Tesco saw its strongest sales growth at its Irish operations in five years in the past three months despite grocery prices continuing to fall.
Latest figures — for the 12 weeks to September 10 — from consumer insights agency Kantar Worldpanel show Irish grocery price deflation eased to 0.4% but that falling prices failed to stunt market share growth for the big players.
Tesco has a a 22% share of the Irish grocery market; just 0.1 percentage point lower than leading player SuperValu.
While a perennial struggler — in terms of till sales — in recent times, Tesco outperformed the market for the second straight quarter, according to the latest survey.
Its over-the-counter sales grew by 4.3%, year-on-year, in the latest 12-week period. That was its strongest sales spurt since the first quarter of 2012.
In contrast, Dunnes Stores grew its grocery sales by 2.3% and SuperValu only saw growth of 0.9%.
Overall, combined Irish grocery sales grew by 2.3%, year-on-year, in the last quarter.
“As Irish families head back to school, we’ve seen strong performance from a number of lunch box staples.
Sales of cooked meats and bread increased by 3.7% and 3.6% respectively, while crisps posted a particularly strong sales increase — up 12.1%,” said Kantar Worldpanel director David Berry.
Regarding Tesco, Mr Berry said that while it has lowered its prices, consumer spend in its stores has improved.
“The average shopper spent €15 more with Tesco than during the same period last year. As it celebrates its fifth consecutive period of growth, Tesco’s fortunes certainly seem to have shifted,” he said.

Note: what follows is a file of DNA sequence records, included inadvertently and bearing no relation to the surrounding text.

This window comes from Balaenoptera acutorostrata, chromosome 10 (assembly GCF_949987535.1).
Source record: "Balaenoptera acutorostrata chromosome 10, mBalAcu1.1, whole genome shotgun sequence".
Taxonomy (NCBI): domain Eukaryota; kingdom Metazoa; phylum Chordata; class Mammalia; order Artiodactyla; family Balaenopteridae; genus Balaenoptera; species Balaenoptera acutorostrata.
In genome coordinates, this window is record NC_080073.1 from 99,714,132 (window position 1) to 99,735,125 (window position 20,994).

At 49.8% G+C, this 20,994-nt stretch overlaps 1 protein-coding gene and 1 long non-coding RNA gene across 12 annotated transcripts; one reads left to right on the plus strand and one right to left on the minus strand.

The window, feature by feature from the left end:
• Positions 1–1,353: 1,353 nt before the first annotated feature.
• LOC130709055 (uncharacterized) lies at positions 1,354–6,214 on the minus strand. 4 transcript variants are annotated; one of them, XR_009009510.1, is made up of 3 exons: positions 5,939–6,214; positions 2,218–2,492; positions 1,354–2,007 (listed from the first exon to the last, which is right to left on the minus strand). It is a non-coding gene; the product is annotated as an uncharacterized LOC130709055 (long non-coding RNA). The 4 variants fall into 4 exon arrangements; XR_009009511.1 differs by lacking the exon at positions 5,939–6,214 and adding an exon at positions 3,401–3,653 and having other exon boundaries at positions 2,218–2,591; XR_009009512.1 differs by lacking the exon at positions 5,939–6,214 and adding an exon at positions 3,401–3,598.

Dunnes, which controls 21.6% of the market, saw a 5% increase in customer spend in the last quarter, but its number of shoppers fell by the same percentage.
“The challenge now will be attracting those lost shoppers back to the supermarket — a vital step if Dunnes is to improve its market share ranking,” said Mr Berry.
The market shares of the German discounters, Aldi and Lidl, remained stable, on a year-on-year basis, at 11.6% and 11.8% respectively.
However, both saw decent at-the-till sales growth for the quarter — Aldi up 3.3% and Lidl ahead by 2.4% for the period.
Separately, Aldi yesterday reported a 17% drop in operating profit, for 2016, for its UK and Ireland division. Profit for the year amounted to £211.3m (€240.4m).
The fall reflected the German grocer’s strategy of maintaining a price gap over larger rivals as well as investment in infrastructure.
Its UK and Ireland revenues increased by 13.5% to a record £8.74bn, however, and the company said it will be pressing on with its expansion in the UK despite the third straight year of falling profits there.
“The owners of our business see such a huge potential for future growth in the UK market,” Matthew Barnes, chief executive of Aldi UK said. Discount supermarkets still account for a much smaller share of the UK market.
“Our investment in the UK is ramped-up if anything,” Mr Barnes said, noting £450m was invested in stores and distribution centres in 2016 and £459m was planned for this year as a whole.
Mr Barnes added future capital expenditure plans were “entirely unaffected” by Britain’s decision to leave the EU.
Additional reporting Reuters
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